“Sceptics dismiss many emerging market innovations as incremental improvements. But for business, that is beside the point, when such improvements lead to better products, services and processes. Peter Williamson, international management professor at Cambridge university, says: ‘The innovations may be incremental. The effects are not.’ Leading multinationals agree. Engineers at Siemens’ Indian affiliate developed a low-cost x-ray scanner camera that is so good it will be used in developed-world equipment. … Scores of multinationals do the same. GE sells Indian-developed electrocardiograms and Chinese-devised ultrasound scanners around the world. Nokia uses Indian and Chinese software skills to develop smart handsets. Vodafone launched a mobile money transfer system called M-Pesa on Safaricom, its Kenyan affiliate. Similar schemes aimed at the unbanked have been introduced elsewhere in Africa and now India.”

Alan Murray calls this “Trickle-Up Development” in a review of Vijay Govindarajan and Chris Trimble’s book entitled Reverse Innovation. [Wall Street Journal, 11 April 2012] Murray writes that the book “offers provocative insights into the quickly changing dynamics of the global economy.” He continues:

“Messrs. Govindarajan and Trimble … say that, increasingly, business success is coming from companies that use their knowledge and resources to create innovative new products for developing countries and then adapt those products to satisfy demands in the developed world. The traditional flow of innovation—from rich to poor nations—is moving in reverse. The book is rich with examples of the phenomena. An early case dates from the 1960s, when Western doctors who went to Bangladesh to help address a cholera outbreak. The doctors discovered that the locals were using a drink made of carrot juice, rice water, bananas and carob flour—a mix of carbohydrates and sugar—to rehydrate those suffering severe diarrhea. A doctor at the University of Florida read about the traditional treatment and concluded that something similar might help dehydrated football players. The result: Gatorade.”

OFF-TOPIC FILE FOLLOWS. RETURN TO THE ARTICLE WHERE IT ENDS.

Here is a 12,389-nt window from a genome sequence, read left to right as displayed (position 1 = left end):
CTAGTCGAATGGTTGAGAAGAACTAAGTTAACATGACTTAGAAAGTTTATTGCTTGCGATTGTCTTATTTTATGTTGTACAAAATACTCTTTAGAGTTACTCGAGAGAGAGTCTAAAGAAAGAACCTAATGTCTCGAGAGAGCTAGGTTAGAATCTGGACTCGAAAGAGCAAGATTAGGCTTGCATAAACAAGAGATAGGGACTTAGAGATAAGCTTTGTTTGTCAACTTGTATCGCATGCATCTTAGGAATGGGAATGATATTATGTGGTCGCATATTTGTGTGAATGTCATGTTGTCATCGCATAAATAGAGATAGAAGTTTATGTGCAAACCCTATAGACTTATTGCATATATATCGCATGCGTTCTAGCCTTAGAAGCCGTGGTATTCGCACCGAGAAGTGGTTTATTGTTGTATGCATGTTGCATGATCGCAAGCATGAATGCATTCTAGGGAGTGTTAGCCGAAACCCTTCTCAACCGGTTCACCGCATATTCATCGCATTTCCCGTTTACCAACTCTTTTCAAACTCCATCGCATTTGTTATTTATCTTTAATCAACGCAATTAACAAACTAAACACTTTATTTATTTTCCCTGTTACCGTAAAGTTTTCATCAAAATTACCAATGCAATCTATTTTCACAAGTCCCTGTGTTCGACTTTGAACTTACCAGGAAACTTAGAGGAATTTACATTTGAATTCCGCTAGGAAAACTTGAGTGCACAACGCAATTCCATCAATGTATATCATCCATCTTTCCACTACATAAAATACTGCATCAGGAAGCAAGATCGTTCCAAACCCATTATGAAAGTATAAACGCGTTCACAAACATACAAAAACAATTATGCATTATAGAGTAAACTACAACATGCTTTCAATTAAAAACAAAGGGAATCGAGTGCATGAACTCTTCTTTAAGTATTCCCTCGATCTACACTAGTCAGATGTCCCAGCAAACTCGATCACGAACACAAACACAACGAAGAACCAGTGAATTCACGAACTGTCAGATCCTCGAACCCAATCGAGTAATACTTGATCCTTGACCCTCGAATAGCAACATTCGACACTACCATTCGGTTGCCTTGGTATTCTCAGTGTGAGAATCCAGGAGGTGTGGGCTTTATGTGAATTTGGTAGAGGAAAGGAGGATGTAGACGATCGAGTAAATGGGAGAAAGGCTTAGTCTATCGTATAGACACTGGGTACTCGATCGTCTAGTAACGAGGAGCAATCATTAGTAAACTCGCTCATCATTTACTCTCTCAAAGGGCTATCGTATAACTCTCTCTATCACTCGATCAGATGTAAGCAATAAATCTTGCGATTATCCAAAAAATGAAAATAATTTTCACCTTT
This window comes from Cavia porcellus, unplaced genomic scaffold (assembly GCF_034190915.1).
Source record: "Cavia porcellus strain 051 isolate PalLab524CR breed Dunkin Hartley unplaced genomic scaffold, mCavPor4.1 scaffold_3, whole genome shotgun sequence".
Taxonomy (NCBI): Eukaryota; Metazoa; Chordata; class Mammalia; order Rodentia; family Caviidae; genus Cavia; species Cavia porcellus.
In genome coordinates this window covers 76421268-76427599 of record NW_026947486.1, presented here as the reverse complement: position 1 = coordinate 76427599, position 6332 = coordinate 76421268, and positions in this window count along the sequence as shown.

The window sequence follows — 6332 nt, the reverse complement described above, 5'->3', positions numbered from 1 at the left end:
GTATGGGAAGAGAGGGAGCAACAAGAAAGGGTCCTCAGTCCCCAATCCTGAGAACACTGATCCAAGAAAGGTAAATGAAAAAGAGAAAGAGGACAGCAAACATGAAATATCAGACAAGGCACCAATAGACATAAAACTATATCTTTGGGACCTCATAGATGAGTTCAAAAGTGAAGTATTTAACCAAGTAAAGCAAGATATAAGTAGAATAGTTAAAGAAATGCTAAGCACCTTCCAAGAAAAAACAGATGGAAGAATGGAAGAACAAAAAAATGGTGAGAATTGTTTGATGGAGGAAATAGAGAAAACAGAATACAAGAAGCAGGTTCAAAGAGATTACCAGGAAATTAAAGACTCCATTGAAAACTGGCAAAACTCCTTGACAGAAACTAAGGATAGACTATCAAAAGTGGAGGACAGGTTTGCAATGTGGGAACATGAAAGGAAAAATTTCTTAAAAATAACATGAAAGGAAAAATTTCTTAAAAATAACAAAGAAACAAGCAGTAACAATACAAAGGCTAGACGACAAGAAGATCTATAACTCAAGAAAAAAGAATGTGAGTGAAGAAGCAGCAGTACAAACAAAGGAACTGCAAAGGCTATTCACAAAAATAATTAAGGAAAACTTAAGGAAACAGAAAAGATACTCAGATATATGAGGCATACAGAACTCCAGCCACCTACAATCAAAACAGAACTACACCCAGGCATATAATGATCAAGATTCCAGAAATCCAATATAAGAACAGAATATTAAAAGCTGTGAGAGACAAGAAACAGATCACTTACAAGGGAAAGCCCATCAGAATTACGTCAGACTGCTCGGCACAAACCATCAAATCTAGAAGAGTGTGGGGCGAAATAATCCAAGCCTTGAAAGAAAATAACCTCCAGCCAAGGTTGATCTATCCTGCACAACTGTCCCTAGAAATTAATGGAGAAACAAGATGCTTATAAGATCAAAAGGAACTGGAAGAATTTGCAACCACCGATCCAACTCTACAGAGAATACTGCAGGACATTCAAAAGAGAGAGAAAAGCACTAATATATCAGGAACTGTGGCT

Murray also writes about the GE example mentioned earlier. He is aware, however, that skeptics could argue that a few anecdotes don’t make a business case. The authors of the book argue “that these anecdotes aren’t isolated examples but rather part of a trend that is gathering steam.” Murray continues:

“If growth is going to be driven by developing markets, they say, then innovation almost certainly will be, as well. For big companies, the obstacles that stand in the way of such ‘reverse innovation’ are the same that block disruptive innovations of all stripes. Companies are understandably wedded to the successful, high-margin products that they sell in the developed world. Executives are reluctant to devote resources to what seem like relatively small opportunities in the developing world, particularly when the effort risks cannibalizing lucrative existing products.”